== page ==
Achievement Unlocked: NaNoWriMo
Sure has been a while since I've done one of these, and for good reason! NaNoWriMo... National Novel Writing Month. The goal? To write 50,000 verified words in a project of your choosing in the thirty days of November. Aside from the number 50,000, that sure sounds easy.
Is it doable? Sure! Is it easy? Surprisingly not. I've attempted NaNoWriMo three times so far. This year was the first time I managed to pull it off. The other two years I didn't even come close.
"But Thomas, don't you like writing?" I imagine someone asking.
I do! I really do. The challenge comes not from the volume of writing, but the timeline. It's called a challenge and rightfully so. I love my books. I love my characters. I love the stories they tell and the adventures they've taken me on.
But writing an average of 1,667 words a day everyday for 30 days? The saturation was unbelievable. I’ve never experienced a sense of overwhelming from my own work like that before. I still love my work but I’ve never needed a break away from it as hard as when I reached December 1st.
And I want to really emphasize average. There is no way I could’ve written every day of the month. With holidays and my regular work schedule, it just wasn’t possible. I tried to do the smart thing and load up as many words as I could handle early on to make sure I had a buffer down the road when I inevitably fell behind. Boy did that not work. I found myself scrambling to catch-up repeatedly. Writing 1,700 words in a day is one thing. But when I suddenly found myself on a Saturday with a few days of no writing that slipped by and I suddenly had to pump out a minimum of 6,000 words over two days? I went into the last week of the month still about 20,000 words left between me and victory. Those last seven days were absolutely brutal!
But you know what? I did it. It was honestly kind of hard to believe on the last day when I submitted the section I’d written in the last thirty days and got my congratulations. It hardly felt real. 50,000 words? I mean, a lot happened in the content I’d written, but it was more than a little difficult to swallow that it had been that much when all was said and done.
So what did I learn from NaNoWriMo?
First of all, it’s hard, but it’s not impossible. Each day may feel more daunting than the last as you go on, but the sense of accomplishment of watching yourself hit your daily goals is beyond encouraging.
Second, having a sense of accountability goes a long way. My girlfriend was a huge source of inspiration for me, but so was posting to Instagram. I have no idea if anyone paid attention or not, but knowing that there were people that could see me hitting 10k, 25k, 40k words? It was just not an option to not be able to cap the whole experience off with a win.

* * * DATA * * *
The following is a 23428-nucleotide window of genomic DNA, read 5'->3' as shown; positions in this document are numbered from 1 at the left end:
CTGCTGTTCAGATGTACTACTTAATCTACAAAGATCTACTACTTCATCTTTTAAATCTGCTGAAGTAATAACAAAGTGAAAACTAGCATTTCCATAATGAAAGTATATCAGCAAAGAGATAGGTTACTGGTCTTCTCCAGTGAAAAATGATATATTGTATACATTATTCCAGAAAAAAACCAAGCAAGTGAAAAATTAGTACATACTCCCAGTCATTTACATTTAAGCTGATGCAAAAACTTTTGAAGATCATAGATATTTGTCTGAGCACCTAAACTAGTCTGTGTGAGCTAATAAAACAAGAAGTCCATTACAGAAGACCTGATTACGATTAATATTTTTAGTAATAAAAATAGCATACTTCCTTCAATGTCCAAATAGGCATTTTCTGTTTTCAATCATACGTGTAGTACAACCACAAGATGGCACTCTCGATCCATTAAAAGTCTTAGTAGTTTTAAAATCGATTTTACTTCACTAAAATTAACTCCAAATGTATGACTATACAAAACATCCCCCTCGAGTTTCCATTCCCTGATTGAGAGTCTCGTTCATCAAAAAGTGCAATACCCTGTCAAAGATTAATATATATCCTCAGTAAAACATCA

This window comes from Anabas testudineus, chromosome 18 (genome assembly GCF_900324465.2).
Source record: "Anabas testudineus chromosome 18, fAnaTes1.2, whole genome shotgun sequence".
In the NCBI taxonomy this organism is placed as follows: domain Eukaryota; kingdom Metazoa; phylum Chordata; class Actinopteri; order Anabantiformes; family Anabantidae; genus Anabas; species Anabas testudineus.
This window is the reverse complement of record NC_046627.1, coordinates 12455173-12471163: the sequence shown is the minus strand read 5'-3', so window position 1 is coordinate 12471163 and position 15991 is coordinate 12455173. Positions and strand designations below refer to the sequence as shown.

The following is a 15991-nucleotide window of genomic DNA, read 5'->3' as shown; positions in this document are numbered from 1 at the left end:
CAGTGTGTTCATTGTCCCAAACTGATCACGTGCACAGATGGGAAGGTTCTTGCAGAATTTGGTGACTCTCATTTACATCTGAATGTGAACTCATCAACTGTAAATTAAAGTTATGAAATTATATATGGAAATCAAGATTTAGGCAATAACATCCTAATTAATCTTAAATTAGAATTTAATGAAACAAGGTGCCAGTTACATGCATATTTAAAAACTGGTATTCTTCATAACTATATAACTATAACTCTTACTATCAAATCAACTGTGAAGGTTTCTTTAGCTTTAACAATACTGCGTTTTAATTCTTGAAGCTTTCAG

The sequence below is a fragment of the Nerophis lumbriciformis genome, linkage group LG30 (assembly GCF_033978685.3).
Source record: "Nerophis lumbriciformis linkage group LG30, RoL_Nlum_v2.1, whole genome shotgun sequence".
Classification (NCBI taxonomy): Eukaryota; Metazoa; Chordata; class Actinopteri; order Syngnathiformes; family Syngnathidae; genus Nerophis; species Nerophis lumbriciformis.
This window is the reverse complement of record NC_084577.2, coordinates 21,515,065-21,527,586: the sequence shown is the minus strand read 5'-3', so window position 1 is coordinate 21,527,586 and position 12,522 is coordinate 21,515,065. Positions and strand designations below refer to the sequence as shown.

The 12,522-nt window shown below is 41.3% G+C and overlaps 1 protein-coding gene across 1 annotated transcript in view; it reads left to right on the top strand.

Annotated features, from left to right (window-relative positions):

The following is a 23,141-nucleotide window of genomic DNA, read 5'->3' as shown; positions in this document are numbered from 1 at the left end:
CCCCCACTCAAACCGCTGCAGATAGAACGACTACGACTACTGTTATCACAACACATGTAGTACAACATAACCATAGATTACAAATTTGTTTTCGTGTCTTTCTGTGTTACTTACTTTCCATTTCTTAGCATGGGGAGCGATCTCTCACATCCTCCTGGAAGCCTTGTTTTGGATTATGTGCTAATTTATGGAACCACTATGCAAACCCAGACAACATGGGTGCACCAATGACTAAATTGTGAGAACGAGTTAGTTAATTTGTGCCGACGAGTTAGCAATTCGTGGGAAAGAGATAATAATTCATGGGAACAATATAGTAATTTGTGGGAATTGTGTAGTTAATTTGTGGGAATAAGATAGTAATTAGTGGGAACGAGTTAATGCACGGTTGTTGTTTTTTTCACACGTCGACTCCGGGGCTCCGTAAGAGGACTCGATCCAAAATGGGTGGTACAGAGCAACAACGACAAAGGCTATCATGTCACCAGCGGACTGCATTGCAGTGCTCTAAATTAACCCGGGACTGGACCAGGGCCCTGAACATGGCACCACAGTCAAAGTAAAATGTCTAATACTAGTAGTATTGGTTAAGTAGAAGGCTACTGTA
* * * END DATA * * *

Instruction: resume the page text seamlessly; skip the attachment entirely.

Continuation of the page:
Third, you can’t be too hard on yourself when you slip up. In previous years, any time I dropped the ball even for a day, I beat myself up until I gave up entirely. I didn’t even give myself a chance. I certainly planned to have a lot more done after the Thanksgiving weekend this year than I did. I could’ve accepted defeat right then and there and thrown in the towel. But instead of being overly negative (something I excel at sometimes) I just thought real hard about the best way to break up the remaining workload and set to task. And it worked!
Fourth, snacks were a must! This one may seem obvious, but try as I might to make healthy choices, sometimes the mind needs something to munch on to get by, at least for me. It’s astounding the amount of writing that comes pouring out as I slowly work my way through a 2-liter of Pepsi and a pizza. Yikes!
Fifth, there’s absolutely no reason not to try. For all the pros of NaNoWriMo, there really are no negatives. Whether you hit the ultimate goal or not, there’s always something to be gained. Maybe you finish a project that’s been eluding you forever. Maybe you start one that you were too busy or distracted or whatever to get to. Maybe you just add a chunk in the middle. Maybe the panic of the deadline finally breaks the writer’s block that’s been keeping things stagnant for far too long. You might write something that needs a world of editing when you’re done (I know I did), but the point is you did write something. All the best ideas in the world don’t do any good trapped inside your head where no one else can enjoy them.
I’ve still got a long way left to go in my next book before it’s done. Goodness knows I don’t want to rush it to the point of being subpar. But with the accomplishment of surviving November, I’m a lot closer to a finished product than I was before. I’ve got a lot of editing to do, a lot of things that need to be revisited and reworked to feel and sound better but Skye, Viktor, Reesh and the rest have been very busy this last month. It’s only fair that I should do right by them and keep working to tell the rest of their story.
Thank you for joining me in this extraordinary world. What are some of the biggest challenges you’ve tackled in life that have given you the greatest rewards?